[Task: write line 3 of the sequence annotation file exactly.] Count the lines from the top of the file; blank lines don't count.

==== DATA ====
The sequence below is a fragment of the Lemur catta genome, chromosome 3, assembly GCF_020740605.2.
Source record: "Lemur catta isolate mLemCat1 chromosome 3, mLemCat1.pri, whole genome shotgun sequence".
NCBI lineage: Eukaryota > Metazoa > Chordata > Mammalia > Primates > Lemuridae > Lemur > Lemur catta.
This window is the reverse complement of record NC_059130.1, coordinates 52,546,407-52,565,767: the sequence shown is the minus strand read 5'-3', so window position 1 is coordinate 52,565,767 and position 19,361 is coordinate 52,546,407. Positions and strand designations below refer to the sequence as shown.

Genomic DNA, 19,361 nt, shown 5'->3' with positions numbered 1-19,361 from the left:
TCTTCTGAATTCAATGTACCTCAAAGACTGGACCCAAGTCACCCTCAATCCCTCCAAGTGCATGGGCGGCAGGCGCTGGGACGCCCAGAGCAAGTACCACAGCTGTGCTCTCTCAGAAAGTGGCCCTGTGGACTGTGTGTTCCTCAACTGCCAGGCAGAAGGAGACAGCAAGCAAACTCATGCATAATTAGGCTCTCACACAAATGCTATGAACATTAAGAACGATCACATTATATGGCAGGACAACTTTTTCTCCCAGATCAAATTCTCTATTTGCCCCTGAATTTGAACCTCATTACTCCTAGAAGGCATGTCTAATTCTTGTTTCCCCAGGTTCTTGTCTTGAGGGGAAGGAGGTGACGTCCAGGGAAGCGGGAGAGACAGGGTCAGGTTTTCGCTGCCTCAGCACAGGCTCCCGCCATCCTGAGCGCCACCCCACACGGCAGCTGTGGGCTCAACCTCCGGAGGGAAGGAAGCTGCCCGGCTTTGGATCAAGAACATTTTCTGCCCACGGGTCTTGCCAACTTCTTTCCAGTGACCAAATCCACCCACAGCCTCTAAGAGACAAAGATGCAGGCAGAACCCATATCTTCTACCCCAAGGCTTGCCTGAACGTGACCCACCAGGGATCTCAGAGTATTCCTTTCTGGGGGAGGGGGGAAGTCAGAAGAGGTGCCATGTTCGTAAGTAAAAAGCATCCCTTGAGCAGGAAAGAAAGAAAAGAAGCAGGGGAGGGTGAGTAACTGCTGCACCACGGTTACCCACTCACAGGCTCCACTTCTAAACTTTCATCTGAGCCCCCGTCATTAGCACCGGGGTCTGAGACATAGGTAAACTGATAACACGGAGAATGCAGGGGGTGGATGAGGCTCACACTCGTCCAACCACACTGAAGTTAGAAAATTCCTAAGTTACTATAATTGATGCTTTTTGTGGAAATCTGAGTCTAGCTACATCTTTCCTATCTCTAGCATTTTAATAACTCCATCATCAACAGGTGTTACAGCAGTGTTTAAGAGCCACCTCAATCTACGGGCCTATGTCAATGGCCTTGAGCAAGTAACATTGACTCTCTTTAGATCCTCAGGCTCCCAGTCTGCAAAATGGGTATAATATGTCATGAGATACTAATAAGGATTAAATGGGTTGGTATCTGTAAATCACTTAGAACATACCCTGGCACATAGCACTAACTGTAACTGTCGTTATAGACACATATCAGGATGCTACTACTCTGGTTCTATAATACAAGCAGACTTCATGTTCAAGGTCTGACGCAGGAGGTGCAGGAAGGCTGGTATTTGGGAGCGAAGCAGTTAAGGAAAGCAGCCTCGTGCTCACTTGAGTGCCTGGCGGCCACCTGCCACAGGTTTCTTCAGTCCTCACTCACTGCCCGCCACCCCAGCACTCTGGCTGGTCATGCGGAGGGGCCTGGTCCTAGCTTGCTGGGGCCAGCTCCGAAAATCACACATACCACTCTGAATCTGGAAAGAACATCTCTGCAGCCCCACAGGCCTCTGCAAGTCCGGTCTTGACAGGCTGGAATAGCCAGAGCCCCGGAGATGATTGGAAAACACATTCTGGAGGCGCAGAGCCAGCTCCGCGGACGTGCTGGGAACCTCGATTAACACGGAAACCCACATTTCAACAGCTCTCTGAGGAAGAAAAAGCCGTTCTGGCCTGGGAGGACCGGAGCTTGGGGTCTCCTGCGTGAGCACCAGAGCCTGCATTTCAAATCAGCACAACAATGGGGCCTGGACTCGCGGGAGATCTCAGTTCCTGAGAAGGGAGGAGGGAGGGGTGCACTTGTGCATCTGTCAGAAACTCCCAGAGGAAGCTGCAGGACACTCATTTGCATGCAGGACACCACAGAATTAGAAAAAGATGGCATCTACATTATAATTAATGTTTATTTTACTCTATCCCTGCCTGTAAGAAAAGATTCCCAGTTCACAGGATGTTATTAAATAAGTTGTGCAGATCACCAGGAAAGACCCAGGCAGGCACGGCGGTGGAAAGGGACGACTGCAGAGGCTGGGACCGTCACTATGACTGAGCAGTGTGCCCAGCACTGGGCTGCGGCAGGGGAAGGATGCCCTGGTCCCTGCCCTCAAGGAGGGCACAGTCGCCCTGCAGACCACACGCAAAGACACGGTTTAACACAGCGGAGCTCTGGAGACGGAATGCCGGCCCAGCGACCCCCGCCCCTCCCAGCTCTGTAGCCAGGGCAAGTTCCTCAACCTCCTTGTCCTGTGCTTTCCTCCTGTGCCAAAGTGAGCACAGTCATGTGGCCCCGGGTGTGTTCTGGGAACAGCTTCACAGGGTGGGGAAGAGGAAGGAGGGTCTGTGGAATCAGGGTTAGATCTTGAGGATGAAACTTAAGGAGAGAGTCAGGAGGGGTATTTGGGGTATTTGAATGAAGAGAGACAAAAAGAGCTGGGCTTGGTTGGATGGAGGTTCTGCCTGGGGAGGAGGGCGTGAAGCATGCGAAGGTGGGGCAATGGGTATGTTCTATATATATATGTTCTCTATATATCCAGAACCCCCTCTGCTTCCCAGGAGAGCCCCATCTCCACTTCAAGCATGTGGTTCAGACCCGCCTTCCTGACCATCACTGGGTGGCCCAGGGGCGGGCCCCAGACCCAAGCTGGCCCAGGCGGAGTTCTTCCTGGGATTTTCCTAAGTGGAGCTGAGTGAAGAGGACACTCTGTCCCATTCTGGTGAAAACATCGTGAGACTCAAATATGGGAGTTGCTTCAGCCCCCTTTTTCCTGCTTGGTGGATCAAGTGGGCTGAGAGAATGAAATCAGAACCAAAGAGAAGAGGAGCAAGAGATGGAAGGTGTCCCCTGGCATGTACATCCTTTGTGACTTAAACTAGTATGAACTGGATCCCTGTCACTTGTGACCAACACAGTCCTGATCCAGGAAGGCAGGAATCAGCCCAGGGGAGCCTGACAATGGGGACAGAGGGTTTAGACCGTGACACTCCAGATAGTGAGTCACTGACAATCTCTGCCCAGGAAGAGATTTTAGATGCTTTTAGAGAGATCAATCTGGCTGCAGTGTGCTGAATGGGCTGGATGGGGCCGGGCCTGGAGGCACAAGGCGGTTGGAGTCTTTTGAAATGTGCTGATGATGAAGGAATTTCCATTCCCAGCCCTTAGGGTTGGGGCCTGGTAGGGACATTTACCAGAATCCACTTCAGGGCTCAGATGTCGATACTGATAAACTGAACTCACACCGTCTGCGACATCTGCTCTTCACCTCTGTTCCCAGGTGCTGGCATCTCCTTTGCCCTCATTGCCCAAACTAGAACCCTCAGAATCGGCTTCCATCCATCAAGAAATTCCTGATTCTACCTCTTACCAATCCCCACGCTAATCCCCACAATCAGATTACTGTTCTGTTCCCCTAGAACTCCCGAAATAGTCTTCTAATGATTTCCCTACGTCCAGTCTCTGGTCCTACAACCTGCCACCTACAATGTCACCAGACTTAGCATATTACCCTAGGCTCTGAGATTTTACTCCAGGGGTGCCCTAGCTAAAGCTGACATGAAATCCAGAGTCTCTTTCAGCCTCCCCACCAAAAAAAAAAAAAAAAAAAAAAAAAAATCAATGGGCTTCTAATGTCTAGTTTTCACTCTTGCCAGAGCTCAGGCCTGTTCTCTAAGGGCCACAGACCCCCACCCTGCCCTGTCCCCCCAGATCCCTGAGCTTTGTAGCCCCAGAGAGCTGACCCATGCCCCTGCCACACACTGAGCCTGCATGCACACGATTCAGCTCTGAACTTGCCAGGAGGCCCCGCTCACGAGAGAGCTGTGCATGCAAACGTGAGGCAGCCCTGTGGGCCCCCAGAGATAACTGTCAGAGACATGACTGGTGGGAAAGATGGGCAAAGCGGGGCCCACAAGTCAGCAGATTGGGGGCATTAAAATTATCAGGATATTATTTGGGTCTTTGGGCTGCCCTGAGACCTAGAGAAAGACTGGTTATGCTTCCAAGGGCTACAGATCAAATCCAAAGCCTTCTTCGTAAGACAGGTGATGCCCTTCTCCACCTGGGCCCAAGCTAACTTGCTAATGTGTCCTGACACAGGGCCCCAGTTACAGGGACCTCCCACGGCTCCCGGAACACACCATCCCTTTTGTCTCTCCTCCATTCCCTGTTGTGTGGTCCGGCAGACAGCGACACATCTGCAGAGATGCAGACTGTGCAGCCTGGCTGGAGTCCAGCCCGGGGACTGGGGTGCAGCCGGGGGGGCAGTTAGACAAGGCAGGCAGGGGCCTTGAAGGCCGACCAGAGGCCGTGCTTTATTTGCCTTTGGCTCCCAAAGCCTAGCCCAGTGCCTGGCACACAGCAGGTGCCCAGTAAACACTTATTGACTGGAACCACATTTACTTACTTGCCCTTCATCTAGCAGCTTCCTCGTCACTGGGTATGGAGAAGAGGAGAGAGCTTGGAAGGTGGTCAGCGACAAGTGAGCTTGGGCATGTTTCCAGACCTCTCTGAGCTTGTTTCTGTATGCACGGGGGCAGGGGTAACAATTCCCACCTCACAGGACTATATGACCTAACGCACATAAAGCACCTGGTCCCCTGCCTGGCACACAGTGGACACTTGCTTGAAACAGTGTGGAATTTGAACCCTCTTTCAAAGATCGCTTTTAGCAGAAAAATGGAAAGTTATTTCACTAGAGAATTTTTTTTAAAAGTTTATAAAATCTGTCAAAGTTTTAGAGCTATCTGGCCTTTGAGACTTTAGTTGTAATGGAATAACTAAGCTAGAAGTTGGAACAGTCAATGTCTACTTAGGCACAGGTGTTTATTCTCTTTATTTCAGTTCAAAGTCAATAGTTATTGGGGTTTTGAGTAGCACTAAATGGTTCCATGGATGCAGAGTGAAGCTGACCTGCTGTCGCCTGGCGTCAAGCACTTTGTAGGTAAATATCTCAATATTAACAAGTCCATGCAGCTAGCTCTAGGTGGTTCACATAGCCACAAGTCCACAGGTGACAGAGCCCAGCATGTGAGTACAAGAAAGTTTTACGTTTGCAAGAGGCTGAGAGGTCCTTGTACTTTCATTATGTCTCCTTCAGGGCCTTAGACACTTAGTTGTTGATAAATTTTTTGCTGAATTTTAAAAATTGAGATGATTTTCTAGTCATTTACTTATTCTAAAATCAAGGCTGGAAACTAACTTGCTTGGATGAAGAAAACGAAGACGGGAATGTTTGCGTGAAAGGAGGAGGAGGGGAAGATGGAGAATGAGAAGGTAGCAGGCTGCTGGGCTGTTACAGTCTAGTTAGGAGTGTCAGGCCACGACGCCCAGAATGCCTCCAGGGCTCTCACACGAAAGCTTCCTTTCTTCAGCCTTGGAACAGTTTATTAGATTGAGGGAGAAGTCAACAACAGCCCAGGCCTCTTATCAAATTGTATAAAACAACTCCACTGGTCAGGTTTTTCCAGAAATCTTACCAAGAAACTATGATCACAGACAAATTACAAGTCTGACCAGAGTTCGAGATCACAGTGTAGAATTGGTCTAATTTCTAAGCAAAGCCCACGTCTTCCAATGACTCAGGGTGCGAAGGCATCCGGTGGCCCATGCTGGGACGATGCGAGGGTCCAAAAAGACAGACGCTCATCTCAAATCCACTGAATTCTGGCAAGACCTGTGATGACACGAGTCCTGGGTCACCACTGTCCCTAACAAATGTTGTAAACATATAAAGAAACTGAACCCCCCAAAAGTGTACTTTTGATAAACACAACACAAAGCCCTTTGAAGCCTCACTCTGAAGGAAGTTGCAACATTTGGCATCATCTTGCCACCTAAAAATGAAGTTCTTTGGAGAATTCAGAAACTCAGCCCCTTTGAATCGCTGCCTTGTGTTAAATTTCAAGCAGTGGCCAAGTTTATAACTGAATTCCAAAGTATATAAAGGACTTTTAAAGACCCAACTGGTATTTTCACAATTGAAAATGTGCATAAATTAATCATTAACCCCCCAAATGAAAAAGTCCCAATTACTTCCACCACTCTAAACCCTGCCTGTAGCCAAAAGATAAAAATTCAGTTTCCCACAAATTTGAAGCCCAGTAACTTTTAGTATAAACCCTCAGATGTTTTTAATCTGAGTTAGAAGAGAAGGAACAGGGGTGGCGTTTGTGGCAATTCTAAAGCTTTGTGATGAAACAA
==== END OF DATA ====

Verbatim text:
NCBI lineage: Eukaryota > Metazoa > Chordata > Mammalia > Primates > Lemuridae > Lemur > Lemur catta.